Michael Quinion of World Wide Words highlighted the word Grimoire in issue 872 of his newsletter this way:

2. Grimoire
A grimoire is a book of magic that may contain spells, conjurations, instructions for divination and the construction of amulets, and other secret knowledge of a supernatural kind. The examples include such famous works as the Sixth and Seventh Books of Moses, The Book of St Cyprian, The Key of Solomon and The Sacred Magic of Abramelin the Mage.
The word is French, in the same sense. It began to appear in French-English dictionaries early in the nineteenth century but became more widely known in the 1850s. In French, it was a medieval modification of grammaire, a book of grammar, by which was meant Latin grammar, since at the time there was no other kind. It derives from the Latin grammatica, the study of literature in general, which by the Middle Ages had come to mean knowledge of Latin.
The shift from book of grammar to book of magic isn’t as weird as it might seem. Few among the ordinary people in those times could read or write. For superstitious minds books were troubling objects. Who knew what awful information was locked up in them? For many people grammar meant the same thing as learning, and everybody knew that learning included astrology and other occult arts.

Grammar as magic

I love the idea of grammar as magic… and not just because I’m a freelance editor and prone to hours of reading. Words are powerful, conjuring images and ideas that can help those who read them change the world, or at least change their perception of the world. Perspective is a crucial part of our ability to survive and thrive. Words can build up and liberate or they can trap and enslave. They must be used wisely.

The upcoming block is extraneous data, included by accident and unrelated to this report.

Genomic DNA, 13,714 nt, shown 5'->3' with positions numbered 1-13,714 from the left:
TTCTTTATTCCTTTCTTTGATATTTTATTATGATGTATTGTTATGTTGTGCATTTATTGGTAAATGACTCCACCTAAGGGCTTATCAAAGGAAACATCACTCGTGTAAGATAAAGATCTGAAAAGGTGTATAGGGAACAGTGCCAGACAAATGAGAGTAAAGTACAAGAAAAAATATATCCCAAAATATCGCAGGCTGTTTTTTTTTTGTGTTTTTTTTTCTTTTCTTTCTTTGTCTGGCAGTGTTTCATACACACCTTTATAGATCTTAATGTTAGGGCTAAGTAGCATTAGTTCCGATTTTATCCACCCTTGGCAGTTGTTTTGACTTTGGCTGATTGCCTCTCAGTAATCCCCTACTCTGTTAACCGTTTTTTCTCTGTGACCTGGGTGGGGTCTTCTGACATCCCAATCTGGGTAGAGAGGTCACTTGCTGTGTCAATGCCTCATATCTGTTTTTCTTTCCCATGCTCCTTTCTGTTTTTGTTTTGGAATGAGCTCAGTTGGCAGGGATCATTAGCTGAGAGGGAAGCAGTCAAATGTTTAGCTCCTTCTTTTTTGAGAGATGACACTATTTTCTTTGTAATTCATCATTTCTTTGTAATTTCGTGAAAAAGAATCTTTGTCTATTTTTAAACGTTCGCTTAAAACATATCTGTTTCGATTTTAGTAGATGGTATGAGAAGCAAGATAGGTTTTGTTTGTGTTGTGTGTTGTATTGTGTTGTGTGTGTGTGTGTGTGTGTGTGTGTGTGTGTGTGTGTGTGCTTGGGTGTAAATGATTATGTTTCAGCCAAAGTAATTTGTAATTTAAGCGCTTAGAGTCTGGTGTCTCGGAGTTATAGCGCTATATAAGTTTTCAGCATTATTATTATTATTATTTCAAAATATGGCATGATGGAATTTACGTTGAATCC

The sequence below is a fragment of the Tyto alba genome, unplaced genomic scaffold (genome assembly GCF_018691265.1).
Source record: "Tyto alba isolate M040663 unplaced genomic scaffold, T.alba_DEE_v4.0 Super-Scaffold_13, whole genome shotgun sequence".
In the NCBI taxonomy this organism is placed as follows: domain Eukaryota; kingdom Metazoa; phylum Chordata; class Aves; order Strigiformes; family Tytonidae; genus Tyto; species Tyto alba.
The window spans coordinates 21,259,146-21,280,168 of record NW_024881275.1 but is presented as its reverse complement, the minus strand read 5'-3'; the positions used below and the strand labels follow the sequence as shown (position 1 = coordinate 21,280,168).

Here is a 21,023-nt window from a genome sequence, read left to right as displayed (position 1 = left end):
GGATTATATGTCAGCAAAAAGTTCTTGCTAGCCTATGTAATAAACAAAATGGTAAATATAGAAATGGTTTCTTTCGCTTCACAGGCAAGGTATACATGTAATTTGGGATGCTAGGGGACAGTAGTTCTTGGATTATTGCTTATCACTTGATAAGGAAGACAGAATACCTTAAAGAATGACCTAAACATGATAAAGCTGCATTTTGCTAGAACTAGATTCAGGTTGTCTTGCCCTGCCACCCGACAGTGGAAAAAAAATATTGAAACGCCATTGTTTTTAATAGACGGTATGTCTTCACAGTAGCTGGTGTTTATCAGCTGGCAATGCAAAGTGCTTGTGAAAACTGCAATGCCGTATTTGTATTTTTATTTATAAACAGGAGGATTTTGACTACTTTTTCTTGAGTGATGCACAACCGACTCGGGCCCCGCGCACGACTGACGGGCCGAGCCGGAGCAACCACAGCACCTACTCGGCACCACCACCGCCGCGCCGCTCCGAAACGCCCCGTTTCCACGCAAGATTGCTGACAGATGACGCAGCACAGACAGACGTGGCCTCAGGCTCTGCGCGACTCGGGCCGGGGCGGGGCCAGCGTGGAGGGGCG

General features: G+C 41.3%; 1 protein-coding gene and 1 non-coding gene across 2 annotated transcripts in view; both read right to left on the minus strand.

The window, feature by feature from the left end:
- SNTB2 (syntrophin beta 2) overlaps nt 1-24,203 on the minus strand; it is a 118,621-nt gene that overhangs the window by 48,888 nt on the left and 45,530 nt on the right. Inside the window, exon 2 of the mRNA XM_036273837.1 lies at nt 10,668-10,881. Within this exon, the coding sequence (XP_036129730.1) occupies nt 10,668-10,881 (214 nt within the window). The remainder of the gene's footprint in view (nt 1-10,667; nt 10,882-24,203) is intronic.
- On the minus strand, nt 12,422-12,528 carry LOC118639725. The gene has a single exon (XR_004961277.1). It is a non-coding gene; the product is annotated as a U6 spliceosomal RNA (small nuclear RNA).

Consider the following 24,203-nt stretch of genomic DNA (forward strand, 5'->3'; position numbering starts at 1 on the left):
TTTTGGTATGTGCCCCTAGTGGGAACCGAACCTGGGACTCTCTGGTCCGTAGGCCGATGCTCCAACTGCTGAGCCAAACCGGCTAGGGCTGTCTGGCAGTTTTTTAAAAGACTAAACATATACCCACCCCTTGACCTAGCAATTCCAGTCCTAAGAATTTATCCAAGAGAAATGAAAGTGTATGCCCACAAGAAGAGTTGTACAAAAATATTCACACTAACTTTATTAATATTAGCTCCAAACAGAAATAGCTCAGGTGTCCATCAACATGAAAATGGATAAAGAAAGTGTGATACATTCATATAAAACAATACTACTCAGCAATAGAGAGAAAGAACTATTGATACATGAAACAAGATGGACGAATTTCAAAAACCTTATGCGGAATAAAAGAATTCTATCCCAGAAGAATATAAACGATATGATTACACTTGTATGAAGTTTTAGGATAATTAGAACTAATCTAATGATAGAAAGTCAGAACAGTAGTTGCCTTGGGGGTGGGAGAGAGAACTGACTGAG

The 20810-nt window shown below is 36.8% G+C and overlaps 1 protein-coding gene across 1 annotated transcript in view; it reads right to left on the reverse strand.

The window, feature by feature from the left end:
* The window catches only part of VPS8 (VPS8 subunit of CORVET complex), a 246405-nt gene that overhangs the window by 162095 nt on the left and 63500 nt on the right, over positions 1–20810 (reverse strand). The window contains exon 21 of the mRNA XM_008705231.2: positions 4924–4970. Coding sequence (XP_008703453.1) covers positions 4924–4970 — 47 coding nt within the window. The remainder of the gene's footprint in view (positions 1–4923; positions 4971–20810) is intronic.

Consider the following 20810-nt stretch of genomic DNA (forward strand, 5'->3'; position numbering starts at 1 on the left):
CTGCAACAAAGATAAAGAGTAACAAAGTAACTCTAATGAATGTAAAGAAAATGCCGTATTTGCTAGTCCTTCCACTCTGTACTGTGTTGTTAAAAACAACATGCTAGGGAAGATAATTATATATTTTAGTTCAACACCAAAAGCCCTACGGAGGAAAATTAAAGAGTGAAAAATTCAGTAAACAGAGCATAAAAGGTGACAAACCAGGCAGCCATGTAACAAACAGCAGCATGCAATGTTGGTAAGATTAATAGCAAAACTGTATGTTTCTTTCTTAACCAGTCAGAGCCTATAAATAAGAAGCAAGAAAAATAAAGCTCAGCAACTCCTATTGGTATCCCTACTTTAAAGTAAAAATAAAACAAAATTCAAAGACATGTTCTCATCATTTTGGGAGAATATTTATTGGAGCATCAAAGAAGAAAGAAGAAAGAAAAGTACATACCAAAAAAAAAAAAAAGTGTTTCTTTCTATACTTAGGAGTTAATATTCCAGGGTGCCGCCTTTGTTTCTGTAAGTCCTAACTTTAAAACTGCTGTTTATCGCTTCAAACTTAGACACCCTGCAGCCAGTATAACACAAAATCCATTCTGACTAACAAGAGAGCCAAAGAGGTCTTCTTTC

Quinion’s post got me thinking, Do I have my own grimoire for the craft of writing? As it turns out, I do. My grimoire, a notebook I keep while reading books on the craft of writing, is full of “spells, conjurations, instructions for [writing]… and other secret knowledge of a supernatural kind,” or helpful hints and encouraging quotes that I find as I go along through such books as Stephen King’s On Writing: 10th Anniversary Edition: A Memoir of the Craft or Betsy Lerner’s The Forest for the Trees (Revised and Updated): An Editor’s Advice to Writers. The words in my notebook are powerful, they’re the key to unlocking creative energy in myself and in my editing clients. They’re secrets and experience passed down by generations of practitioners of the craft of writing.

The cover of my Grimoire. “The Lightgatherers”
an original painting by Montserrat Bennett

We endow all sorts of people, objects and rituals with power over our writing, from our favorite authors to the reliability of our computers’ operating systems. Why not do something intentional and positive to add power to your writing? Start your own grimoire of your craft and fill it with powerful incantations from people who inspire you to be a weaver of words.